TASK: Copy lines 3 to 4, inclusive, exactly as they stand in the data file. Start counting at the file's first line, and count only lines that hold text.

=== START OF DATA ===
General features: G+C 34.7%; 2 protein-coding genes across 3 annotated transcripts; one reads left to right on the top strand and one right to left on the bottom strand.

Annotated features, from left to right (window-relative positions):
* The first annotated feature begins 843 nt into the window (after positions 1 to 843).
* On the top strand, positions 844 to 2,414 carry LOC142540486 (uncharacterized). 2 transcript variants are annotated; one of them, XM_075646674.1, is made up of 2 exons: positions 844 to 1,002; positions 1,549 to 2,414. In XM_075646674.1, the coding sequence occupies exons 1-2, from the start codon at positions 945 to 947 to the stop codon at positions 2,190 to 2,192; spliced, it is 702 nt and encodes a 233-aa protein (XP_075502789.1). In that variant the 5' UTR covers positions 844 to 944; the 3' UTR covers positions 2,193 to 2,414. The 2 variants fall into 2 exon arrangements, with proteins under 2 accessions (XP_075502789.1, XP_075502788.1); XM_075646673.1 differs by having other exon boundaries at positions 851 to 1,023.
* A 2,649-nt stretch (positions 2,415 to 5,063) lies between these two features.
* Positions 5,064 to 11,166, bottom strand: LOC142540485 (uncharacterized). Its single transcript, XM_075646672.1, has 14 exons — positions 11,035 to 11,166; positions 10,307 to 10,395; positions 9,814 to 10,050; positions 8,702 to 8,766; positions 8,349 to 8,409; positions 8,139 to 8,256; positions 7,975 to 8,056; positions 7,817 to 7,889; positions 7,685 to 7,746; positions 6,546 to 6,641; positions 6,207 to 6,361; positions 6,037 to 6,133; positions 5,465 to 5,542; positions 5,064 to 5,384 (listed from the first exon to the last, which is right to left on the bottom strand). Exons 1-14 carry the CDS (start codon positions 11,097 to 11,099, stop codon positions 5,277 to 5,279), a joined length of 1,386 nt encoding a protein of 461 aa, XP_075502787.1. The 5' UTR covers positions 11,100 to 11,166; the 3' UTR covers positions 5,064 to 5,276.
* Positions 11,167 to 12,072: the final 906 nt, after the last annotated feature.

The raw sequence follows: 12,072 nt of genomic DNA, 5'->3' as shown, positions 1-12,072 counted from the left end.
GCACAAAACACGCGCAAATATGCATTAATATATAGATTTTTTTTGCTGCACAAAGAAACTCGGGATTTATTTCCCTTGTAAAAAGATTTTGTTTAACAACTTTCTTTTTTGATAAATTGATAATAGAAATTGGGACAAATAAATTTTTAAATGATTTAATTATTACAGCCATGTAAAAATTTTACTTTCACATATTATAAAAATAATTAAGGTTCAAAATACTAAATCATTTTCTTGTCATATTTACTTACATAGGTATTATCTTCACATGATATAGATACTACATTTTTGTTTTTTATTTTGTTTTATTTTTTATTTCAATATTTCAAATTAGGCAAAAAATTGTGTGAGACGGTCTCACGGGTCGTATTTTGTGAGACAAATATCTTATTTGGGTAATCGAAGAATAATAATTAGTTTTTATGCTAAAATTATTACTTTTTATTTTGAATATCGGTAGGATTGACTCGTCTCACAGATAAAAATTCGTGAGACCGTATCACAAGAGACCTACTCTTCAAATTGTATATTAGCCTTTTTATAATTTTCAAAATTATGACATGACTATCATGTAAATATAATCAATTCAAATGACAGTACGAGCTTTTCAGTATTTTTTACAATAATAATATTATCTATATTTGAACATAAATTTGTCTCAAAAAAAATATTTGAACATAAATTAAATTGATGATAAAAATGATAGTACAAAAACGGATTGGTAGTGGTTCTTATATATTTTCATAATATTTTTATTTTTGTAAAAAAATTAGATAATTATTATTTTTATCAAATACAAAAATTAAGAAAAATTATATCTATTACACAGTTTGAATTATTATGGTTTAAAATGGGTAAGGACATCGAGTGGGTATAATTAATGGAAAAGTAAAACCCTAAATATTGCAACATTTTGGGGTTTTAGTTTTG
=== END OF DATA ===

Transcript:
* The first annotated feature begins 843 nt into the window (after positions 1 to 843).
* On the top strand, positions 844 to 2,414 carry LOC142540486 (uncharacterized). 2 transcript variants are annotated; one of them, XM_075646674.1, is made up of 2 exons: positions 844 to 1,002; positions 1,549 to 2,414. In XM_075646674.1, the coding sequence occupies exons 1-2, from the start codon at positions 945 to 947 to the stop codon at positions 2,190 to 2,192; spliced, it is 702 nt and encodes a 233-aa protein (XP_075502789.1). In that variant the 5' UTR covers positions 844 to 944; the 3' UTR covers positions 2,193 to 2,414. The 2 variants fall into 2 exon arrangements, with proteins under 2 accessions (XP_075502789.1, XP_075502788.1); XM_075646673.1 differs by having other exon boundaries at positions 851 to 1,023.